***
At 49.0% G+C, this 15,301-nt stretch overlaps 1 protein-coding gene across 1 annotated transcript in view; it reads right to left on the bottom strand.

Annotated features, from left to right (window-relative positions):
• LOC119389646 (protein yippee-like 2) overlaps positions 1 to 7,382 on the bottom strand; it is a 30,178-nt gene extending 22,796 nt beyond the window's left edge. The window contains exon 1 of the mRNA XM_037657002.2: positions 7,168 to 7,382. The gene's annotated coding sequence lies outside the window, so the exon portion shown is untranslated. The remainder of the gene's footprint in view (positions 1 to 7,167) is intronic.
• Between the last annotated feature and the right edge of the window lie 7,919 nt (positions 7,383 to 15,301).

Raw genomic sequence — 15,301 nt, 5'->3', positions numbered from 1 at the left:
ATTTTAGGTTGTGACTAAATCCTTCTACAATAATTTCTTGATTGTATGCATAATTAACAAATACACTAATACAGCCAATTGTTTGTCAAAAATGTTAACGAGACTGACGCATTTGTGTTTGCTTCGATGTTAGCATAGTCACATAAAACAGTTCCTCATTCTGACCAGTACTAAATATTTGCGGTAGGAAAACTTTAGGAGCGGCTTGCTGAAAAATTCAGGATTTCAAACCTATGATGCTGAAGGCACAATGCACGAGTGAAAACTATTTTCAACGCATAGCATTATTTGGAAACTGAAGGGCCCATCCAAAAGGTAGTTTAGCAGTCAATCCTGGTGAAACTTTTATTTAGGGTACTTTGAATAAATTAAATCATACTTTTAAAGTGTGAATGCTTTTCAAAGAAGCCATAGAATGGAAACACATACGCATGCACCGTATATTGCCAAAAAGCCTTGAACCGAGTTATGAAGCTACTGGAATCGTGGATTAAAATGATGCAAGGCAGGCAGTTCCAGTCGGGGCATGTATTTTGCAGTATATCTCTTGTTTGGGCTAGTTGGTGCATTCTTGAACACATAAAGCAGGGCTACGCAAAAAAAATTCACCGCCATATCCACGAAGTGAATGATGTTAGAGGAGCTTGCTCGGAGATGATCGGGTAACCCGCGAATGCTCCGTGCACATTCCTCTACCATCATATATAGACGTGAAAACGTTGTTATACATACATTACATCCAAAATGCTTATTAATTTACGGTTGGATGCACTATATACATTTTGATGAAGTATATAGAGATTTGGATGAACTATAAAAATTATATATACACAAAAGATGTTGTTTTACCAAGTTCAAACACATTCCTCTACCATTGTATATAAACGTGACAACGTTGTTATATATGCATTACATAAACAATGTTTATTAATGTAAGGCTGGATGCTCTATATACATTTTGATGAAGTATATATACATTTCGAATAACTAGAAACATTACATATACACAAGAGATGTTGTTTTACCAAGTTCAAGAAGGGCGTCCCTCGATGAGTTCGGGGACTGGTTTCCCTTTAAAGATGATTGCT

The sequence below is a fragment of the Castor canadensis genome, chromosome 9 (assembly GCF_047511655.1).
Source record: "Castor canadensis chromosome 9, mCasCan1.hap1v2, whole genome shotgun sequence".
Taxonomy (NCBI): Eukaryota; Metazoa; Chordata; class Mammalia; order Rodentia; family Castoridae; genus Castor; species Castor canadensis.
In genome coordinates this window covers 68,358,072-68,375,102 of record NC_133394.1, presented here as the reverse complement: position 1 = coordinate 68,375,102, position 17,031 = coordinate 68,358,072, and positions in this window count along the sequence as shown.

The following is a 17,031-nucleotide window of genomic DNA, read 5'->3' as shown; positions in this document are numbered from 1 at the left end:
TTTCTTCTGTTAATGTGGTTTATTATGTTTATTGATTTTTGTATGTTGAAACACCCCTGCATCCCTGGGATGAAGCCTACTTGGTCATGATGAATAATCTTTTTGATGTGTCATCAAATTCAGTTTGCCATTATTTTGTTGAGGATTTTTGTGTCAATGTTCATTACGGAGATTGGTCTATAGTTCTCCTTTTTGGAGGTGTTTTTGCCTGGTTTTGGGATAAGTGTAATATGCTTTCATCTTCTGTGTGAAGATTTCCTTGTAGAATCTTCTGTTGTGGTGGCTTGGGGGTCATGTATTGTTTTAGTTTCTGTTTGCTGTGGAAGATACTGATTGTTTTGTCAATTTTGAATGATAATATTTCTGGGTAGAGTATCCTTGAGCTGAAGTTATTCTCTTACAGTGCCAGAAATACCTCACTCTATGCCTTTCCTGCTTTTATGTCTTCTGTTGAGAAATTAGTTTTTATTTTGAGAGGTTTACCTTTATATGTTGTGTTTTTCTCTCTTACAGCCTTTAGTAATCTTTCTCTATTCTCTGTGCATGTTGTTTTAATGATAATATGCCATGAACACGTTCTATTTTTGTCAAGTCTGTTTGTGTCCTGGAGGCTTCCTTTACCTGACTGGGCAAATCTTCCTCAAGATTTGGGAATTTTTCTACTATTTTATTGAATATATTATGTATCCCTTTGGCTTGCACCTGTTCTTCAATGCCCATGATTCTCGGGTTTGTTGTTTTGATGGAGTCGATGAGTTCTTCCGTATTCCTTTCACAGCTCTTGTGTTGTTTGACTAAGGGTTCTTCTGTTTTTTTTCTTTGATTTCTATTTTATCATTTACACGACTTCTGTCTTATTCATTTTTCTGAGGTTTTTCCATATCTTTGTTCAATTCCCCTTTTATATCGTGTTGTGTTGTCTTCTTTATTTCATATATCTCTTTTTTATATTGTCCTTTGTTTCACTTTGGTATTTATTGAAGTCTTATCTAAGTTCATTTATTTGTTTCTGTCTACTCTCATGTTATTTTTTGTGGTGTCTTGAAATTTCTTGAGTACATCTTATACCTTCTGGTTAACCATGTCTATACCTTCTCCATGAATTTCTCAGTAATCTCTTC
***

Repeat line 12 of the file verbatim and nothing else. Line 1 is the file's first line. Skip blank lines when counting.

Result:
TTTCTTCTGTTAATGTGGTTTATTATGTTTATTGATTTTTGTATGTTGAAACACCCCTGCATCCCTGGGATGAAGCCTACTTGGTCATGATGAATAATCTTTTTGATGTGTCATCAAATTCAGTTTGCCATTATTTTGTTGAGGATTTTTGTGTCAATGTTCATTACGGAGATTGGTCTATAGTTCTCCTTTTTGGAGGTGTTTTTGCCTGGTTTTGGGATAAGTGTAATATGCTTTCATCTTCTGTGTGAAGATTTCCTTGTAGAATCTTCTGTTGTGGTGGCTTGGGGGTCATGTATTGTTTTAGTTTCTGTTTGCTGTGGAAGATACTGATTGTTTTGTCAATTTTGAATGATAATATTTCTGGGTAGAGTATCCTTGAGCTGAAGTTATTCTCTTACAGTGCCAGAAATACCTCACTCTATGCCTTTCCTGCTTTTATGTCTTCTGTTGAGAAATTAGTTTTTATTTTGAGAGGTTTACCTTTATATGTTGTGTTTTTCTCTCTTACAGCCTTTAGTAATCTTTCTCTATTCTCTGTGCATGTTGTTTTAATGATAATATGCCATGAACACGTTCTATTTTTGTCAAGTCTGTTTGTGTCCTGGAGGCTTCCTTTACCTGACTGGGCAAATCTTCCTCAAGATTTGGGAATTTTTCTACTATTTTATTGAATATATTATGTATCCCTTTGGCTTGCACCTGTTCTTCAATGCCCATGATTCTCGGGTTTGTTGTTTTGATGGAGTCGATGAGTTCTTCCGTATTCCTTTCACAGCTCTTGTGTTGTTTGACTAAGGGTTCTTCTGTTTTTTTTCTTTGATTTCTATTTTATCATTTACACGACTTCTGTCTTATTCATTTTTCTGAGGTTTTTCCATATCTTTGTTCAATTCCCCTTTTATATCGTGTTGTGTTGTCTTCTTTATTTCATATATCTCTTTTTTATATTGTCCTTTGTTTCACTTTGGTATTTATTGAAGTCTTATCTAAGTTCATTTATTTGTTTCTGTCTACTCTCATGTTATTTTTTGTGGTGTCTTGAAATTTCTTGAGTACATCTTATACCTTCTGGTTAACCATGTCTATACCTTCTCCATGAATTTCTCAGTAATCTCTTC